Wednesday, 18 May 2011

Doctor Who: The Episode Guide Review

Written by Mark Campbell
Foreward by Kim Newman

6th Edition, published 2010

Mark Campbell’s sixth edition of the Doctor Who Episode Guide is exactly the same as the previous five, except now we have Matt Smiths’ first series included. For those of you who luckily don’t own a copy, Campbell lists every story of Doctor Who, accompanied by cast/crew, broadcast date, synopsis, a tiny review (sometimes containing just three words) and a rating out of ten.

This is a technique that gets very old, especially for fans that know this information better than their own mother and don’t really care about some guys (poor I might add) opinions. Pot, kettle, black, I know, but I’m not getting a book published over other fans who I’m sure have better ways of producing this book.

Saying this, however, it is interesting to see some of the ratings and views of Campbell as it’s always fun to see new sides to the story but giving views such as “Utter drivel, 2/10” followed by an afterward saying he loves every Doctor Who story ever is a little ridiculous. I’m glad he doesn’t give a 0/10 to anything, but I don’t understand how he gives ‘Utopia/The Sound Of Drums/Last Of The Time Lords’ a 2 whereas he’s happy to give an 8 to the Paul McGann movie.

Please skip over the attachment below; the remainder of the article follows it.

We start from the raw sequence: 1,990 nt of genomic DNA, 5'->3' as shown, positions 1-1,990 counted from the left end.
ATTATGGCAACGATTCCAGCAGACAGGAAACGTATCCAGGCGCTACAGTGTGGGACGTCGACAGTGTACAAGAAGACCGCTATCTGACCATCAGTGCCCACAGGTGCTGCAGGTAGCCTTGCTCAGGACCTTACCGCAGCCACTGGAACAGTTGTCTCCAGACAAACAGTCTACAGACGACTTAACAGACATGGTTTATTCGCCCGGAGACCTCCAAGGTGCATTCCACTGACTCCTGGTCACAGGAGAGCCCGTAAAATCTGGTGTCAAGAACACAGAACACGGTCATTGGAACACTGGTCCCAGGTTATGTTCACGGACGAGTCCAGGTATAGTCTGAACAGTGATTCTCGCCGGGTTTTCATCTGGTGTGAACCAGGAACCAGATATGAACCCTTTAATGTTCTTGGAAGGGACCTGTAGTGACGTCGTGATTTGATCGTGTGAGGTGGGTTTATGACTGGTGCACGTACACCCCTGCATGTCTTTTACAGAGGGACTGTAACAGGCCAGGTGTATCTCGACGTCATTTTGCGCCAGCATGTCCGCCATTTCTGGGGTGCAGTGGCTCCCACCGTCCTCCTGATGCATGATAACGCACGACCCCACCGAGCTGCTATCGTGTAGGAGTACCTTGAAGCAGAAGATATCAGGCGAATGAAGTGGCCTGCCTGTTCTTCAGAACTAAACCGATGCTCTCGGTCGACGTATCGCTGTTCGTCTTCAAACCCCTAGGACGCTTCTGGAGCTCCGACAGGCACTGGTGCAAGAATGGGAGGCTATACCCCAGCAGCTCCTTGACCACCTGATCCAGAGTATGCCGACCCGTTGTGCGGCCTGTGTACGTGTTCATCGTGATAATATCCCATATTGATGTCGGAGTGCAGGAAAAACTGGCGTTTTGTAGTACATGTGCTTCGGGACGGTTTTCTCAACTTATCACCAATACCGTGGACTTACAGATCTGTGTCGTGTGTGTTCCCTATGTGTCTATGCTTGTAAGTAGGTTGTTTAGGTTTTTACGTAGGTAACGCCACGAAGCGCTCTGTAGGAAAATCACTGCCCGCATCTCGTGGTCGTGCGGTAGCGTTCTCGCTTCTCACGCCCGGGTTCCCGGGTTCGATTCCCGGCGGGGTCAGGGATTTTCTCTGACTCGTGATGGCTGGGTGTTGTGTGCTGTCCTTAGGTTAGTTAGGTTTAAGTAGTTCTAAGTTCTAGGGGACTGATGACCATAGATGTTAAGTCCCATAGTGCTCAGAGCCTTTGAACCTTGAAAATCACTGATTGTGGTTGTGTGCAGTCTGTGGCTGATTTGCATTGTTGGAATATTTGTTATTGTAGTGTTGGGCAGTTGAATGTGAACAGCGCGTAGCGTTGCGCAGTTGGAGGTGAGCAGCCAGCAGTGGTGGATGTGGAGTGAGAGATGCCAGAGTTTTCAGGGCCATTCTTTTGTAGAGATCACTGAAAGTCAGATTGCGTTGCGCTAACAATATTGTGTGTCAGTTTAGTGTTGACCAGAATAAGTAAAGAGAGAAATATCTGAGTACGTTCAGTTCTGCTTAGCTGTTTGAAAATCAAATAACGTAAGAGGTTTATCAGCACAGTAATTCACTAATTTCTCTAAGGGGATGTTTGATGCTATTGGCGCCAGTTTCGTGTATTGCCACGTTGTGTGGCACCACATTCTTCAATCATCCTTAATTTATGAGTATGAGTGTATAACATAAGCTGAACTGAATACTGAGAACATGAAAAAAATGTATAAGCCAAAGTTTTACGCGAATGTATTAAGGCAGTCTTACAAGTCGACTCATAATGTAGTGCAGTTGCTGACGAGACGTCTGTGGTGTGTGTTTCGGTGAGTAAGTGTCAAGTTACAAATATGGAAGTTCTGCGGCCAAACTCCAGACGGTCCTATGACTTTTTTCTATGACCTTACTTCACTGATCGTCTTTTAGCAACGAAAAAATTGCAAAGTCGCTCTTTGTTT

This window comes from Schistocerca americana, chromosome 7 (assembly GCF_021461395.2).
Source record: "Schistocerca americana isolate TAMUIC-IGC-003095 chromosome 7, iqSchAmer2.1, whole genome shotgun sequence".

The £12.99 burden this book brings is pathetic, I always find the updated edition in a cheap book shop for a couple quid, which, despite all it’s bad qualities, is a worthy price and a decent buy for that.

The pages following the afterward are just a waste and complete filler. Campbell decides to list every audio CD and novel but gives no information bar title, author and rating. What’s the point? It does prove good for a list for fans trying to collect everything, however, and the book is only good for crossing off the merchandise as you acquire it.

Surprisingly, I would definitely recommend this book to very new fans, but, then again, all the information it contains is available on the BBC’s official website as well as Wikipedia, amongst others. Kim Newman’s introduction is catchy though.

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